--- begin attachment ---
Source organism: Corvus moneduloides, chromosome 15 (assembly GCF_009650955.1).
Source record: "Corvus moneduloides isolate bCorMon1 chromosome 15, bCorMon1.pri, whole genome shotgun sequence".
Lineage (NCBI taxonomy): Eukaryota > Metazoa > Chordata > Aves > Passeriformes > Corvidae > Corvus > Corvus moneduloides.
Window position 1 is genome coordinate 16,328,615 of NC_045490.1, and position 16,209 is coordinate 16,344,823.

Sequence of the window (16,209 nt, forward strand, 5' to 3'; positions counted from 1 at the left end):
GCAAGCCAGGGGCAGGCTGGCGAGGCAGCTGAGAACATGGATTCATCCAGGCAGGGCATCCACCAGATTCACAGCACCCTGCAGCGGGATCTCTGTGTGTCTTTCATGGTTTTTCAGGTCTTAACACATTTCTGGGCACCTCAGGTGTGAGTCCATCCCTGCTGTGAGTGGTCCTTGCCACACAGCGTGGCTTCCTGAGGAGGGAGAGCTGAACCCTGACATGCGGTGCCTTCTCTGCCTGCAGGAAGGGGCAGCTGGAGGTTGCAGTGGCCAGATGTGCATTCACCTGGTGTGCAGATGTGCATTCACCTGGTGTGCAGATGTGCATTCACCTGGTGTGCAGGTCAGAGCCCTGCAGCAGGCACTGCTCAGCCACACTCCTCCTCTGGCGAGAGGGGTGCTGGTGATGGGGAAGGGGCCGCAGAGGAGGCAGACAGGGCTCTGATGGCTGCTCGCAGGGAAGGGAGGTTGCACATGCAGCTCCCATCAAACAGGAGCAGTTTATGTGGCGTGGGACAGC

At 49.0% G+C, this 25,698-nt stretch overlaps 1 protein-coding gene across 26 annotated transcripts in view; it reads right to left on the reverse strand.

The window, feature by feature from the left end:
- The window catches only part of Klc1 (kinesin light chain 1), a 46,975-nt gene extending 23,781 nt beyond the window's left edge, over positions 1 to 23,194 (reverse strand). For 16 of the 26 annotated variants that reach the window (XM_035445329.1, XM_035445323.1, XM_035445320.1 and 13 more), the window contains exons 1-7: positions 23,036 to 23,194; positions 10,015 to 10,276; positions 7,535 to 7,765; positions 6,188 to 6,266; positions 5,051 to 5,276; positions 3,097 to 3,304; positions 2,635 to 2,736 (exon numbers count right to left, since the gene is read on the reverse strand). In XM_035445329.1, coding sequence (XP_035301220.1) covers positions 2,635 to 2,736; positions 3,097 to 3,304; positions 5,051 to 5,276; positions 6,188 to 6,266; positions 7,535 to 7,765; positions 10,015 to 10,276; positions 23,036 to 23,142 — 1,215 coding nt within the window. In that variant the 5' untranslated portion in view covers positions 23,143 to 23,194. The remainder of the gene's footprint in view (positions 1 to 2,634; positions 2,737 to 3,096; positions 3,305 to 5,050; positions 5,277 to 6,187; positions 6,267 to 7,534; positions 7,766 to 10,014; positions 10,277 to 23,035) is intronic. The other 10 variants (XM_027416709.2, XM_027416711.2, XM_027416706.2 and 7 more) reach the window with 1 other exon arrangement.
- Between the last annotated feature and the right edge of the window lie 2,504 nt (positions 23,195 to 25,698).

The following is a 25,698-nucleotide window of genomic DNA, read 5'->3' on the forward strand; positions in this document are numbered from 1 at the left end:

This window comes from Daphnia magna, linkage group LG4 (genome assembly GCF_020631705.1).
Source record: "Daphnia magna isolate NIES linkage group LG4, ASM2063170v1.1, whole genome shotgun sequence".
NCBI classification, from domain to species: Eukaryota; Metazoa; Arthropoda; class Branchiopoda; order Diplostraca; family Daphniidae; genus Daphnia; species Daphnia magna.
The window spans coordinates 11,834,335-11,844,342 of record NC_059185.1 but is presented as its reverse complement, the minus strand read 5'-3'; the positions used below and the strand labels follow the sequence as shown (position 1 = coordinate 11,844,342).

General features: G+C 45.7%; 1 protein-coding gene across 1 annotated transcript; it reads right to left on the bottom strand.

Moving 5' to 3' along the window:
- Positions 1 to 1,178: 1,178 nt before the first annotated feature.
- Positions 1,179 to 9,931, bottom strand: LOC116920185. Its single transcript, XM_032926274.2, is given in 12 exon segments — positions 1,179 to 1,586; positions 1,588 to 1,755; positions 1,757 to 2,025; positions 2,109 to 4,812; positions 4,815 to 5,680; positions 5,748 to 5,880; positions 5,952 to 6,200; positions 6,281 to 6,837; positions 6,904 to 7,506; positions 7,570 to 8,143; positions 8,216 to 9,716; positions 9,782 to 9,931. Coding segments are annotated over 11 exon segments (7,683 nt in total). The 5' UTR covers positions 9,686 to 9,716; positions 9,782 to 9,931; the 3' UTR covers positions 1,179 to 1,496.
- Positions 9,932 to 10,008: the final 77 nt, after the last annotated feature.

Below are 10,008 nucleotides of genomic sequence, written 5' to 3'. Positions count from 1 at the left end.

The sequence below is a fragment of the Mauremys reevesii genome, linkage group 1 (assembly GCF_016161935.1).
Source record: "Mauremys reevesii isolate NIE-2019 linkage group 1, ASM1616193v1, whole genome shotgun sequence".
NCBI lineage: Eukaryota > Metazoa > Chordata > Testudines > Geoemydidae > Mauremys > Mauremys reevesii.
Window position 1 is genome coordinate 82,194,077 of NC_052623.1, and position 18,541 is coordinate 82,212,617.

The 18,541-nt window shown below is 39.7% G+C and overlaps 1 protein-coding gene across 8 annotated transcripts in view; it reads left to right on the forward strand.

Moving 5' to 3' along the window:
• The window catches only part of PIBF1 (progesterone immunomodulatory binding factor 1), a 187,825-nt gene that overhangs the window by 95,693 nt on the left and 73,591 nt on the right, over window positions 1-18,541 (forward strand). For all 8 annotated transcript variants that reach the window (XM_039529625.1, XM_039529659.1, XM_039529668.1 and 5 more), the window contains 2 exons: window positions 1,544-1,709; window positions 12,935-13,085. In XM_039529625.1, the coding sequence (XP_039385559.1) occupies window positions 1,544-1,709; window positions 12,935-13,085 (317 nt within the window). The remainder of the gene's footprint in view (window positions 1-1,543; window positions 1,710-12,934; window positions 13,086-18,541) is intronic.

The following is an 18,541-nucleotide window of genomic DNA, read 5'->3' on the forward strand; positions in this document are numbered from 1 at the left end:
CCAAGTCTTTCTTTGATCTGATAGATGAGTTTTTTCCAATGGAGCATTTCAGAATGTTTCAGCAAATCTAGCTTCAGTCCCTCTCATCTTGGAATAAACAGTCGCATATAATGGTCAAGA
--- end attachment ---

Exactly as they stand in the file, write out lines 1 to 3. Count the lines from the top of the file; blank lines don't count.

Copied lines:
Source organism: Corvus moneduloides, chromosome 15 (assembly GCF_009650955.1).
Source record: "Corvus moneduloides isolate bCorMon1 chromosome 15, bCorMon1.pri, whole genome shotgun sequence".
Lineage (NCBI taxonomy): Eukaryota > Metazoa > Chordata > Aves > Passeriformes > Corvidae > Corvus > Corvus moneduloides.